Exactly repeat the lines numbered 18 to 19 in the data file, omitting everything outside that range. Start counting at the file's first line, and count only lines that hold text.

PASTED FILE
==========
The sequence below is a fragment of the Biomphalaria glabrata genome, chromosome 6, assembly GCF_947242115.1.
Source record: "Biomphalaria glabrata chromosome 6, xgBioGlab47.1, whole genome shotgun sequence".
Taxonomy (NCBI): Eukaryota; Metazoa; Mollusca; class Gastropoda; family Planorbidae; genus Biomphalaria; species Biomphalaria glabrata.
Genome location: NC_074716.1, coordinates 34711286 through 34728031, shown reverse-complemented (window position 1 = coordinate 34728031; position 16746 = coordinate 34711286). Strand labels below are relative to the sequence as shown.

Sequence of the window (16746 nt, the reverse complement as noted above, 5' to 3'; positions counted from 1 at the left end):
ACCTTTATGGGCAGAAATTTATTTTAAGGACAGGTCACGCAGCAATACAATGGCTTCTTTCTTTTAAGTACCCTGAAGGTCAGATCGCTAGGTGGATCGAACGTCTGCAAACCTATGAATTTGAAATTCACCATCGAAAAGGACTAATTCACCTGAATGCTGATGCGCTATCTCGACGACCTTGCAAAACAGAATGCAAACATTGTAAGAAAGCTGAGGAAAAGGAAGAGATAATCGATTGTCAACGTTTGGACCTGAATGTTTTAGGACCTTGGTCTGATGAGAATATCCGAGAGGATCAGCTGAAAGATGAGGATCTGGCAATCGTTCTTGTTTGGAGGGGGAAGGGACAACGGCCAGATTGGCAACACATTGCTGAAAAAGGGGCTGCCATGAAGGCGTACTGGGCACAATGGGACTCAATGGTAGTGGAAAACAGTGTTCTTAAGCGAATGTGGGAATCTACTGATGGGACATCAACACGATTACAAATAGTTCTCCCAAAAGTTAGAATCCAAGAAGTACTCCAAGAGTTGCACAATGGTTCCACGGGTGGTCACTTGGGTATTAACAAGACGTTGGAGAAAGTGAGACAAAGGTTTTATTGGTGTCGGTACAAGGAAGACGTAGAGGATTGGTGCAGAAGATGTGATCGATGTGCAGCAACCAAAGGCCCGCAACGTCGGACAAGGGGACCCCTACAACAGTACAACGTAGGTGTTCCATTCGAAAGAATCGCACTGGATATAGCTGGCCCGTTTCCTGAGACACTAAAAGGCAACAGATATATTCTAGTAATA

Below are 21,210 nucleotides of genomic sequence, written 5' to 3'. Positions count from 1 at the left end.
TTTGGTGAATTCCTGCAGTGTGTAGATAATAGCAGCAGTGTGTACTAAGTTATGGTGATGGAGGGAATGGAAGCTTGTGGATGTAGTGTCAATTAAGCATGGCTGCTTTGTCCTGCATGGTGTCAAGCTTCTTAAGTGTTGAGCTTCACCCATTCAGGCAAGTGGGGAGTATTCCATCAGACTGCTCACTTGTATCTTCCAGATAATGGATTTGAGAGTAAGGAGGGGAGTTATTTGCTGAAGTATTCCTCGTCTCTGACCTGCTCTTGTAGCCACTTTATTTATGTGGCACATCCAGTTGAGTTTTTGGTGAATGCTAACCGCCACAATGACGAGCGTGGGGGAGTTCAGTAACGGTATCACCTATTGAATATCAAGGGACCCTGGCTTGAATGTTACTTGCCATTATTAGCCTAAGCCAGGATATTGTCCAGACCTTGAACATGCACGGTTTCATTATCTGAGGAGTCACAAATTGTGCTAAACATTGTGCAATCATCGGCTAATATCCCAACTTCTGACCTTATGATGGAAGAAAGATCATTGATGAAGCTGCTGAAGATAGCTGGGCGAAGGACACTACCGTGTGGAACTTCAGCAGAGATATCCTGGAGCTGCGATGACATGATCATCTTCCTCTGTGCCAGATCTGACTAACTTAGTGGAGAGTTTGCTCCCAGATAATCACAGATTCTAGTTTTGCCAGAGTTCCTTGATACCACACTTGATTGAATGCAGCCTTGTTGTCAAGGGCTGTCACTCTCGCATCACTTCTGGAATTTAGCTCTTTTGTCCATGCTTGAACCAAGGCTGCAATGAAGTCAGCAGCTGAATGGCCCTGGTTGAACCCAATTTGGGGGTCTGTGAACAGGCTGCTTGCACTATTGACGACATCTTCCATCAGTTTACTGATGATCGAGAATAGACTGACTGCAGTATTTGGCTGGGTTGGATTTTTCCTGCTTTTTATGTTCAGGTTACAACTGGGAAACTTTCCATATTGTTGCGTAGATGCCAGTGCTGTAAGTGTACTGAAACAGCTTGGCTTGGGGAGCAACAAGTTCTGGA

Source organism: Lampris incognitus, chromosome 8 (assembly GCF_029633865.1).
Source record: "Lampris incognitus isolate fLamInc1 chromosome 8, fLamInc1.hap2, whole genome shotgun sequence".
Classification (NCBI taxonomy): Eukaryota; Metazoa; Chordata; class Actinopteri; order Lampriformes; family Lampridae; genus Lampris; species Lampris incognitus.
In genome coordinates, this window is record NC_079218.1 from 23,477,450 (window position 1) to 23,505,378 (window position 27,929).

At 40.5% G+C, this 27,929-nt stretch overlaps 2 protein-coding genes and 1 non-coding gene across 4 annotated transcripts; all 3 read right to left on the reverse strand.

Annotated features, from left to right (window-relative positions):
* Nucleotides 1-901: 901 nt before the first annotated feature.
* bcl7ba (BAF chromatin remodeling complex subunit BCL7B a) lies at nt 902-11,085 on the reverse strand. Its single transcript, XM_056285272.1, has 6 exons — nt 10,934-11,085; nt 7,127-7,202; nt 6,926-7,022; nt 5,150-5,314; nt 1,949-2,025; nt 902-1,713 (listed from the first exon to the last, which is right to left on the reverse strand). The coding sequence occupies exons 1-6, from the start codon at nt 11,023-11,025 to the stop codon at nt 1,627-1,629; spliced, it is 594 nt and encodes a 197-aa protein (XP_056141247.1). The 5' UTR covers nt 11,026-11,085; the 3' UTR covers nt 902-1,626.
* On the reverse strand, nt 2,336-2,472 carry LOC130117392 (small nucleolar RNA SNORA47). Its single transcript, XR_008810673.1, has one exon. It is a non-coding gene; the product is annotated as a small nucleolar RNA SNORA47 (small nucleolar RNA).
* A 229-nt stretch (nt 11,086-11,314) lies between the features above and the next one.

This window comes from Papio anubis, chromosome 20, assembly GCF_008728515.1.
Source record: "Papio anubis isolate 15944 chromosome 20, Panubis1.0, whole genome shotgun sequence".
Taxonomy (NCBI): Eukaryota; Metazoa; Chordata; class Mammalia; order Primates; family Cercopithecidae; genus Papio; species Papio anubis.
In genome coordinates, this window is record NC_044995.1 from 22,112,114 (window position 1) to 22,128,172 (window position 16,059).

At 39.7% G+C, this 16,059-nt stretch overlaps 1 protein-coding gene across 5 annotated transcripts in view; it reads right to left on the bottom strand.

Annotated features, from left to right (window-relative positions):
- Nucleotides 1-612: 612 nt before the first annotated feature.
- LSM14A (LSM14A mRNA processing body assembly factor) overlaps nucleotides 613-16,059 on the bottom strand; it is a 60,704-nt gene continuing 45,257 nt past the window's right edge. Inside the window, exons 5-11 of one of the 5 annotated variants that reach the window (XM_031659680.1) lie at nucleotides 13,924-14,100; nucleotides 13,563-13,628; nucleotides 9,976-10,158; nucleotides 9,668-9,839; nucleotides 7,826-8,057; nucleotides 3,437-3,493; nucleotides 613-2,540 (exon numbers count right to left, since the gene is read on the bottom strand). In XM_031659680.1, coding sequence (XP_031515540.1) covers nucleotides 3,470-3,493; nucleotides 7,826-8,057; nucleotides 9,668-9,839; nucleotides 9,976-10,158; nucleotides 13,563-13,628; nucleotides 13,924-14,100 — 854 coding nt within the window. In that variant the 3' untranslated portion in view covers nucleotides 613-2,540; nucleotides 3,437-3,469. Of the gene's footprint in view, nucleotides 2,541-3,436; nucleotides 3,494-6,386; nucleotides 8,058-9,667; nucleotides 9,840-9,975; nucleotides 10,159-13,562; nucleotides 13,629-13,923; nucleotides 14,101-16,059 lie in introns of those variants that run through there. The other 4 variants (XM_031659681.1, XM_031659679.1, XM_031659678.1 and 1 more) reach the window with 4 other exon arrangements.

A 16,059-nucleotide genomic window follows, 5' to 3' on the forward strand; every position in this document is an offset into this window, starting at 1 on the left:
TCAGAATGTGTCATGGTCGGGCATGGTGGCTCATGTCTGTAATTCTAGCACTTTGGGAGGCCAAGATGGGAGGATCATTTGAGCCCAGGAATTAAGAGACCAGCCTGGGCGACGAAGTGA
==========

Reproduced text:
* A 229-nt stretch (nt 11,086-11,314) lies between the features above and the next one.

This window comes from Papio anubis, chromosome 20, assembly GCF_008728515.1.